Friday morning, 28 June 2019
Advances in Planar Magnetics for High Frequency Switched Mode Power Supply
Today, high efficiency and high power density converters are fundamental to the continued profitable growth of the telecommunications, automotive, aerospace and data processing industries. High-frequency operation can lead to a reduction in magnetics size and an increase in power density. The momentum towards high efficiency, high frequency, and high power density in power supplies limits wide use of conventional wire-wound magnetic component structures.
Planar magnetics fabrication and assembly processes have several advantages over conventional magnetics:
• Low profile —planar magnetic components has a lower profile that their wire wound counterparts due to the fabrication process;
• Automation — based on advanced computer aided manufacturing techniques;
• High power densities — planar inductors and transformers are spread out and this gives them a bigger surface-to-volume ratio than conventional components, this enhances the thermal performance;
• Predictable parasitics —with planar magnetics, the windings are precise and consistent, yielding magnetic designs with highly controllable and predictable characteristic parameters.
Planar magnetic components take advantage of microelectronic processing. In general the number of turns in planar device tends to be limited by the manufacturing process. The low profile tends to lead to a larger footprint compared with its conventional counterpart. Planar magnetic components are particularly suited to wireless power transfer because of their low profile. In multilayer devices the interlayer capacitance introduces resonance at high frequencies. This seminar covers the basic analytical model of planar structures based on impedance method, and also includes several design considerations such as high frequency winding resistance, high frequency leakage inductance, winding capacitance and magnetic core loss etc.
Ziwei Ouyang (M’11, SM’17) received his PhD degree from Technical University of Denmark (DTU) in 2011. From 2011 to 2013, he was a postdoc researcher at DTU. From 2013 to 2016, he was appointed as an assistant professor at the same department. Since from April 2016, he is an associate professor at DTU. His research areas focus on high‐frequency planar magnetics modeling and integration, high‐density high-efficiency power converters, PV battery energy storage system, and wireless charging etc.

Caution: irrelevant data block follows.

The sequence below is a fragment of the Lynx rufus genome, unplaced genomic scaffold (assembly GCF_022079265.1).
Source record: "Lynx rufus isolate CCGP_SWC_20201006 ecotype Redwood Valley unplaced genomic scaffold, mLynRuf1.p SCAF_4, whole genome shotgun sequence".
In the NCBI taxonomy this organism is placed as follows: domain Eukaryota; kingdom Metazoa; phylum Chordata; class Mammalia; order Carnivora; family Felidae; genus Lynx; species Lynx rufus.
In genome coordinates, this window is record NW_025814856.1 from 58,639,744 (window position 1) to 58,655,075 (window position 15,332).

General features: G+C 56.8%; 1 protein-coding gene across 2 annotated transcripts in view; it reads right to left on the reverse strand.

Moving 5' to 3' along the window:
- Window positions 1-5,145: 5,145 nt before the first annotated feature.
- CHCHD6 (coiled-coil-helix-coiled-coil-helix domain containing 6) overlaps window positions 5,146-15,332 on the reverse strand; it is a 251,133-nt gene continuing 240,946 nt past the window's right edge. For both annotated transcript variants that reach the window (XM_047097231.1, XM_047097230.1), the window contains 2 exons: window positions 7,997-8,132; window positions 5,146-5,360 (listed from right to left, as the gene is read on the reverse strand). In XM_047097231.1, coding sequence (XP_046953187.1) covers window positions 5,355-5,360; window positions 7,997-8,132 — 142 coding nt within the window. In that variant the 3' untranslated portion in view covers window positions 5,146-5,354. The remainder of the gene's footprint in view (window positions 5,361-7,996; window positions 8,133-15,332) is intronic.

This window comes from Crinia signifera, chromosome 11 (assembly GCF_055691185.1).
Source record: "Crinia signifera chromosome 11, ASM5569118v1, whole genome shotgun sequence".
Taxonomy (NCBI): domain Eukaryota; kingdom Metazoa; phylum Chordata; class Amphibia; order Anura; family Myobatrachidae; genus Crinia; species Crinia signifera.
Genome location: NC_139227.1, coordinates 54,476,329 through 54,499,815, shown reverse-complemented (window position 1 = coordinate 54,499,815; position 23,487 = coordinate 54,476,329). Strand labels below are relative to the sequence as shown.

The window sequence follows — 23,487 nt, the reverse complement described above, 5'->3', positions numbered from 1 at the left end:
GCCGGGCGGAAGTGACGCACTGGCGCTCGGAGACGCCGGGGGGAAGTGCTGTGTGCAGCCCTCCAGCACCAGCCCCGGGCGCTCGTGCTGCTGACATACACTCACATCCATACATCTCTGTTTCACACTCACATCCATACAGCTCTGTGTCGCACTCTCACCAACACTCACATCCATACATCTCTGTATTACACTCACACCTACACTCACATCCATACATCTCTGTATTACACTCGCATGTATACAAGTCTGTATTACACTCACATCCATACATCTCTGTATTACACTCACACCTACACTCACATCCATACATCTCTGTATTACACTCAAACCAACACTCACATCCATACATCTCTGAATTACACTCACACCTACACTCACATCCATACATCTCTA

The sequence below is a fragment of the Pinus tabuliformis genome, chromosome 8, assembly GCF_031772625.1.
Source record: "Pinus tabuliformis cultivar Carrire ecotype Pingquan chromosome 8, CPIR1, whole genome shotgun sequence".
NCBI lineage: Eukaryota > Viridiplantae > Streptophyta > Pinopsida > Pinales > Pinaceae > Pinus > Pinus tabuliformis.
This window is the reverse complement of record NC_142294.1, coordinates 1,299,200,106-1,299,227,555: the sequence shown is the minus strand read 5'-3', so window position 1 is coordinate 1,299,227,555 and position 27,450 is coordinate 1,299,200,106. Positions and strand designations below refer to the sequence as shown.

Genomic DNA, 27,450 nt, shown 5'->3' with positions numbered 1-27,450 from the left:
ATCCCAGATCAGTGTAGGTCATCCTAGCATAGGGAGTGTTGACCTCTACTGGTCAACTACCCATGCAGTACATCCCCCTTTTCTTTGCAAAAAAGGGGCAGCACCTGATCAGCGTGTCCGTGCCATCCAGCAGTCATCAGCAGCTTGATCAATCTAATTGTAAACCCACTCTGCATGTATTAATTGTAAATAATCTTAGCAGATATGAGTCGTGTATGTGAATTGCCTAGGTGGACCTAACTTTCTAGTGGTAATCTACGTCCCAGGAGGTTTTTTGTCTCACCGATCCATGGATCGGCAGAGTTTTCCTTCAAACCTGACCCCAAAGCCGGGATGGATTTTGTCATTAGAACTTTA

He is IEEE senior member. He has over 60 high impact IEEE journal and conference publications, co‐author on a book chapter on Magnetics for the “Handbook of Power Electronics” and currently he is the holder of 8 international patents. He was a recipient of Young Engineer Award at PCIM‐Asia 2014, and received Best Ph.D. Dissertation of the Year Award 2012 in Technical University of Denmark. He received several Best Paper Awards in IEEE sponsored international conferences. He has been invited to give lectures in many universities, enterprises and educational seminars and workshops around the world including USA, Europe and China. He is currently collabrating with the Europen Power Electronics Center (ECPE) as a tutorial chairman for the topic of “Passives in Power Electronics: Magnetic Component Design & Simulation”. He has served as session chair in many IEEE sponsored conferences and associated editor for IEEE Journal of Emerging and Selected Topics in Power Electronics. Currently, he is responsible for the Power Electronics course for both undergraduate and graduate students at DTU, and he also supervised more than 50 students’ projects including Postdoc, Ph.D. and Master projects.
William Gerard Hurley received the B.E. degree in Electrical Engineering from the National University of Ireland, Cork in 1974, the M.S. degree in Electrical Engineering from the Massachusetts Institute of Technology, Cambridge MA, in 1976 and the PhD degree at the National University of Ireland, Galway in 1988.
He worked for Honeywell Controls in Canada from 1977 to 1979. He worked for Ontario Hydro from 1979 to 1983. He is professor emeritus of Electrical Engineering at the National University of Ireland, Galway. He is a visiting professor at Tianjin University of Technology. He served on the faculty at the Massachusetts Institute of Technology as a Visiting Professor of Electrical Engineering in 1997/1998. Prof. Hurley has given invited presentations on magnetics in Canada, Mexico, Japan, Singapore, Spain, Czech Republic, Hong Kong, China, Australia and USA.
Research interests include high frequency magnetics, power quality, and renewable energy systems. Prof. Hurley is a Fellow of the IEEE. He was General Chair of the Power Electronics Specialists Conference in 2000. He is the 2013 recipient of the IEEE PELS Middlebrook Award for Technical Achievement. He was appointed Distinguished Lecturer of the IEEE for 2014/17. He received the Harry Owen Award for Distinguished Service to the IEEE Power Electronics Society in 2018. He has authored a textbook on magnetics and it was translated into Chinese.